Last updated: ET
Still valid: ET
Latest updates: An editorial change was made.
Denmark - Exercise normal security precautions
There is no nationwide advisory in effect for Denmark. Exercise normal security precautions.
Petty crime (such as pickpocketing, luggage snatching and purse snatching) occurs in large cities and in tourist areas, on public transportation and in restaurants, particularly during the tourist seasons (summer months and winter holiday season).
Pickpockets and purse snatchers may work in teams; one distracts the victim and another commits the robbery. Hotel lobbies and restaurants attract professional, well-dressed thieves who do not attract attention. Be vigilant and ensure your personal belongings are secure at all times.
Canadians should be aware that gang-related violence can occur in Nørrebro, an area in the northern part of Copenhagen. Remain vigilant about your surroundings and avoid large unofficial gatherings.
There is a threat of terrorism in Europe. Terrorist attacks could occur at any time and could target areas frequented by expatriates and foreign travellers, such as tourist attractions, restaurants, bars, coffee shops, shopping centres, markets, hotels, schools, places of worship and airports and other transportation hubs. Exercise caution if attending sporting events, religious holiday celebrations and other public festivities. Remain vigilant at all times, monitor local media and follow the advice of local authorities.
The Danish Security and Intelligence Service maintains a public alert system on terrorism. Consult the website of the Danish Security and Intelligence Service for more information. On February 14, 2015, a gunman fired on a crowd in a café in Copenhagen, killing one person and injuring three police officers. Several hours later, a further shooting resulting in injuries was reported at a synagogue in central Copenhagen. Expect tighter security measures and increased police presence at high profile events or locations.
Bus, train and taxi services are extensive.
Ferry services, available for transport to Denmark’s many islands, may be disrupted during winter due to inclement weather.
The Government of Canada does not assess foreign domestic airlines’ compliance with international aviation safety standards. See Foreign domestic airlines for more information.
Cyclists are numerous in Danish cities and often have right-of-way over pedestrians and automobiles. In Copenhagen, bicycles may be rented for a small fee but cannot be taken out of the inner-city area.
Motorists should be sure to check bicycle lanes before turning right, and pedestrians should watch carefully for bicycle traffic when crossing the street.
Demonstrations occur periodically in larger urban centres. Avoid all demonstrations and large gatherings, follow the advice of local authorities and monitor local media.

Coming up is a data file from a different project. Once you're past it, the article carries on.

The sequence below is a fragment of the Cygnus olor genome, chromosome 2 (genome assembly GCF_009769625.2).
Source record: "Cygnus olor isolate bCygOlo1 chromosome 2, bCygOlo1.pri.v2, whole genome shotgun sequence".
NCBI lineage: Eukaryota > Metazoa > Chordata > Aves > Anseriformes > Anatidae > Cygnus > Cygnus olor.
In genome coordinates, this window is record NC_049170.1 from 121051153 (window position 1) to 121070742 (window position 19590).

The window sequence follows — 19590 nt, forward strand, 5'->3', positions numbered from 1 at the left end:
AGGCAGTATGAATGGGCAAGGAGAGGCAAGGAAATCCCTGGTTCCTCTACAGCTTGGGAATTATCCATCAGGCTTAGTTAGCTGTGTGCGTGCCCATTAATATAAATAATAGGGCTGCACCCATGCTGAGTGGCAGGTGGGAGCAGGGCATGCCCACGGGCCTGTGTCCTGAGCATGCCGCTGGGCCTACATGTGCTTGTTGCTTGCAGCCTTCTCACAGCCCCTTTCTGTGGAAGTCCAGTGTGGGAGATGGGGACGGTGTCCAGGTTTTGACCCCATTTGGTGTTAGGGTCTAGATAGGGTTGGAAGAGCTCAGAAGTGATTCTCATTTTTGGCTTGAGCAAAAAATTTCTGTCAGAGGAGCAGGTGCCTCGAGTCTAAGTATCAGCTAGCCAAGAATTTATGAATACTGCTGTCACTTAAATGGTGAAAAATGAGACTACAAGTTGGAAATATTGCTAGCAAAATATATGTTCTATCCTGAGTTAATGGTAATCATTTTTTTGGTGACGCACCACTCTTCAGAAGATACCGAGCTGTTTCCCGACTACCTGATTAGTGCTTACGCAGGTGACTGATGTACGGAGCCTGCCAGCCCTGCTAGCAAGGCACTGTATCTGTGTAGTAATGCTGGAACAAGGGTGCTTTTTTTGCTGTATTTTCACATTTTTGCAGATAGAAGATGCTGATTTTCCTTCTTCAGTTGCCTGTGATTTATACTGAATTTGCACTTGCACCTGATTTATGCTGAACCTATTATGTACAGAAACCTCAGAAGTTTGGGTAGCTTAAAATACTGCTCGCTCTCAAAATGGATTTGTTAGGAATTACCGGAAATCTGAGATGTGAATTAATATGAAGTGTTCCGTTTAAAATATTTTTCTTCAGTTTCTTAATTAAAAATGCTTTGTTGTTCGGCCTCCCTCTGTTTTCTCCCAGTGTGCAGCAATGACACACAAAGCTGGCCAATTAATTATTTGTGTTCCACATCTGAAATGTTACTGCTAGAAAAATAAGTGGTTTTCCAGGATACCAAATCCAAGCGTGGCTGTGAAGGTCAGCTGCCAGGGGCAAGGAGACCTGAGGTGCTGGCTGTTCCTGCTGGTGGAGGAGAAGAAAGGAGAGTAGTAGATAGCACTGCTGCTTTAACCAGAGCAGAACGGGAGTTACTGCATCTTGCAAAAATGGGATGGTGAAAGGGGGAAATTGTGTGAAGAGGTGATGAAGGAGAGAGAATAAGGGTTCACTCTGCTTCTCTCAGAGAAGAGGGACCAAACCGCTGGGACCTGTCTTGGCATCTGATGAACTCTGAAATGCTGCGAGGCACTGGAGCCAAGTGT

General safety measures
Exercise normal safety precautions and avoid poorly lit areas at night.
Ensure your personal belongings, including passports and other travel documents are secure at all times.
There has been a significant increase in the number of migrants and refugees entering Europe. Some countries have already experienced disruptions to transportation services, including at ferry ports and railway stations, and have seen major delays at border crossings. The situation also heightens the potential for demonstrations that could turn violent without warning, particularly at railway stations and other transportation hubs. If you are travelling in the region, monitor local news and follow the advice of local authorities, and contact your transport carrier to determine whether the situation could disrupt your travel.
It is the sole prerogative of every country or territory to determine who is allowed to enter or exit. Canadian consular officials cannot intervene on your behalf if you do not meet entry or exit requirements. The following information has been obtained from the Danish authorities and is subject to change at any time. The country- or territory-specific entry/exit requirements are provided on this page for information purposes only. While every effort is made to provide accurate information, information contained here is provided on an "as is" basis without warranty of any kind, express or implied. The Government of Canada assumes no responsibility, and shall not be liable for any damages in connection to the information provided. It is your responsibility to check with the Royal Danish Embassy and its consulates for up-to-date information.
Denmark is a Schengen area country. Upon arrival, Canadians are required to present a passport that must be valid for at least three months beyond the date of expected departure from the Schengen area. Prior to travelling, ask your transportation company about its requirements related to passport validity, which may be more stringent than the country's entry rules.